My oldest daughter is starting 10th grade this year, and she is considering colleges and what she wants to do for a career. This exercise took me back to my own years in high school, and college prep. And I quickly realized that I am ill-prepared for so much.

I took the SATs in sixth or seventh grade and did exceptionally well. In high school, I took the PSATs, and judging from the college literature I received, I must have done well. I regularly got mail from MIT, Duke, and other fine colleges. I secretly decided that no school within a 12 hour drive would work. I had to get out, and far away as possible.

I took the ACTs because all the church colleges I was considering required the ACTs in addition to the SATs. It didn't seem like I'd need both. I didn't know how well I had done until some 10 years later when a community college admissions counselor called to ask me if I had meant to have my scores sent to them. Apparently, community colleges don't get many students with a super high score. If only I'd know that when I was in high school...

But I was ill-prepared. Although I had talked to counselors at several schools and been verbally offered a free ride based on my scores, grades, and intended subject matter, my applications never made it to a single one of those schools. For years I thought it was irresponsibility on my part. Now that I have a high school aged child of my own, I realize that nothing could be further from the truth.

So much of the real world and life outside of childhood I was robbed of preparation for. I remember my aunt teasing me when I attempted to make a tossed salad just after I'd graduated high school. I don't think she realized I had never made a salad before in my life. You're supposed to wash the lettuce first? And tear the leaves in small pieces? I had never witnessed this being done or tried to do it on my own. I did what seemed like it made sense. I just missed the details.

This is true about so many areas of my life. I go out with the best intentions, but there is the element of detailed preparation that I am not privy to. I give it my all, and on some level I don't measure up or I flat out fail. And I hate the feeling of failure. At some point, I stop wanting to try something I don't know. Cooking. Home decor. Sewing. Life skills that I never learned.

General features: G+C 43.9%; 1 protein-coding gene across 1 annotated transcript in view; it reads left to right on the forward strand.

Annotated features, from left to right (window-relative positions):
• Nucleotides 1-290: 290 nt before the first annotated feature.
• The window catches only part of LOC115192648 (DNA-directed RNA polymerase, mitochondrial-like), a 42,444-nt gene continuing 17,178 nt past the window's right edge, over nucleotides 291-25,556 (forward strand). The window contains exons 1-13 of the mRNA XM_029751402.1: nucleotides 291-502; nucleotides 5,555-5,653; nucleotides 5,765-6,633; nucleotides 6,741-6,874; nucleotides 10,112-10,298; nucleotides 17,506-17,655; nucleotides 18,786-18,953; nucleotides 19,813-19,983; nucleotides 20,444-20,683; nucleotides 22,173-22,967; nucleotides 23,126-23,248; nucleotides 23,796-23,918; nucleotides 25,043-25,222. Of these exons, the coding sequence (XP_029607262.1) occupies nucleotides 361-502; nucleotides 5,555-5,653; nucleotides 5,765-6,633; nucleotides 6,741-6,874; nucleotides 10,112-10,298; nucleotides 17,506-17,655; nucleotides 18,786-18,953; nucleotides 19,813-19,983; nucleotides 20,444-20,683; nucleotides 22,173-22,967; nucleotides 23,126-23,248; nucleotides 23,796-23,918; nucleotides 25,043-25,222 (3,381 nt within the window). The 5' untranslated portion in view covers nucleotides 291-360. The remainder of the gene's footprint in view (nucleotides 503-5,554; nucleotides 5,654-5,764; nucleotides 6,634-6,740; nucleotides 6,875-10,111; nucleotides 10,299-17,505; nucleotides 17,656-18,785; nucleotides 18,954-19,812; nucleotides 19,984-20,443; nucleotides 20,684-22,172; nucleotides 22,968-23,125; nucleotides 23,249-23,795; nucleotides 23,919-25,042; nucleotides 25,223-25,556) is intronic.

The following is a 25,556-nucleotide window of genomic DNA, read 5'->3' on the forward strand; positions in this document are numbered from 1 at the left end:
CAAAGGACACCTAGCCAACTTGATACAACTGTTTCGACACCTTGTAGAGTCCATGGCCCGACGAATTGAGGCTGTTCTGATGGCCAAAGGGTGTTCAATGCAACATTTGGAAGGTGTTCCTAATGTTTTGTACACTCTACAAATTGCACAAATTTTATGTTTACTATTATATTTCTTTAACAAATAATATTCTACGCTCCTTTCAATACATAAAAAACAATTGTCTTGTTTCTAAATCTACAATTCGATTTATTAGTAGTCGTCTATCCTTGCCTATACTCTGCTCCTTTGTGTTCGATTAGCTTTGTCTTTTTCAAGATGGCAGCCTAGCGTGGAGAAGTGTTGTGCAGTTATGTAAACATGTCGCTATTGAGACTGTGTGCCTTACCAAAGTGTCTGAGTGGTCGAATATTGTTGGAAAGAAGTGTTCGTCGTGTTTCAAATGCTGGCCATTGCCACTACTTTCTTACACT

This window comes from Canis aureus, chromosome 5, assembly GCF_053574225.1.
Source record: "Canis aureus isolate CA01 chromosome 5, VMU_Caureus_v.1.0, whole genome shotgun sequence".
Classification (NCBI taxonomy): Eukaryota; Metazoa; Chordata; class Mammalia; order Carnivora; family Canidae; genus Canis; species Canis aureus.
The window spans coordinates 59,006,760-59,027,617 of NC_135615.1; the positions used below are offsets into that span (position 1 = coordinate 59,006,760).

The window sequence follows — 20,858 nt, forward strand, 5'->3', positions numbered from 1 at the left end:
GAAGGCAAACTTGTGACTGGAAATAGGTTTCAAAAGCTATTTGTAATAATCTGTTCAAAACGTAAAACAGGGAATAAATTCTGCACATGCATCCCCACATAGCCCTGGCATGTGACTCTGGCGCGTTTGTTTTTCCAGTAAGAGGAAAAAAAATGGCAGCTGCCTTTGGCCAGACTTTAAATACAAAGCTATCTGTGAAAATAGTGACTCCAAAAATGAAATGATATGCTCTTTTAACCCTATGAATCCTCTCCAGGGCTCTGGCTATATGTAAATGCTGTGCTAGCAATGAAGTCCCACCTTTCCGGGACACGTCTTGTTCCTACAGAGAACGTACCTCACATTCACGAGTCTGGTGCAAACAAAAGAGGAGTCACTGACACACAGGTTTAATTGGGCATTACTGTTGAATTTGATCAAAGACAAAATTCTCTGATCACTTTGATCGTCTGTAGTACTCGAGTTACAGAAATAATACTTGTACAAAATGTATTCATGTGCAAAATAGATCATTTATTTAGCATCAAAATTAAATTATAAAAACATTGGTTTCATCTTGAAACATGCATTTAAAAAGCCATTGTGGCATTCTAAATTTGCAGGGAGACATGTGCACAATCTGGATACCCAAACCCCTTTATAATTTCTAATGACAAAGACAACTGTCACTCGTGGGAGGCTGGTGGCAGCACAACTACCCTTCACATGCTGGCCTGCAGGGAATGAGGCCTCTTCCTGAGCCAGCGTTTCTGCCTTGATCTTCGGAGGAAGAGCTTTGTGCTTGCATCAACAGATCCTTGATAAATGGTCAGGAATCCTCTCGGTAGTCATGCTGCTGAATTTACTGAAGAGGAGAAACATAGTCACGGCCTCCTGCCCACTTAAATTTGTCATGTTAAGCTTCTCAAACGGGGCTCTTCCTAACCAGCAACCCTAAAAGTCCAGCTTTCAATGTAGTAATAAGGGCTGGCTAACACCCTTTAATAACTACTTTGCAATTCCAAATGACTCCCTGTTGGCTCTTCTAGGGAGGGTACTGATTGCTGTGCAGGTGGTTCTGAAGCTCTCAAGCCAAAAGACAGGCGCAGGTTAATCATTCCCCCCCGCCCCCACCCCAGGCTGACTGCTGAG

But I believe that I can learn these skills...even if it's late. My request? Please don't tease me when I ask you how often to wash the sheets on our beds. I'm excited to have sheets that match for all the beds! Don't laugh at me when I do something in a long-drawn out manner that you have a magic shortcut for. Most likely, no one has shown me how to do this thing...and I'm just experimenting with the process. Kindly suggest that it might be easier if...

I know one thing: I will do everything I can to make sure that my children are well-prepared when they leave our home. They can choose their way, but I want to make sure they have the tools to succeed no matter where they go. There is no greater goal as a parent than to prepare your children for life!


Anonymous said…
I have a couple for you...
Did you know that you can rinse out your knickers in the bathroom sink if you need you don't have to come up with a full load for the washing machine???
Did you know that you can buy Corn Flakes and raisins separately and mix them together so you get the right amount of each???
Did you know it is just as easy and costs the same to keep the top half of the gas tank filled as the bottom half???
I got tons of 'em! I just laugh at myself now when I learn a new one.

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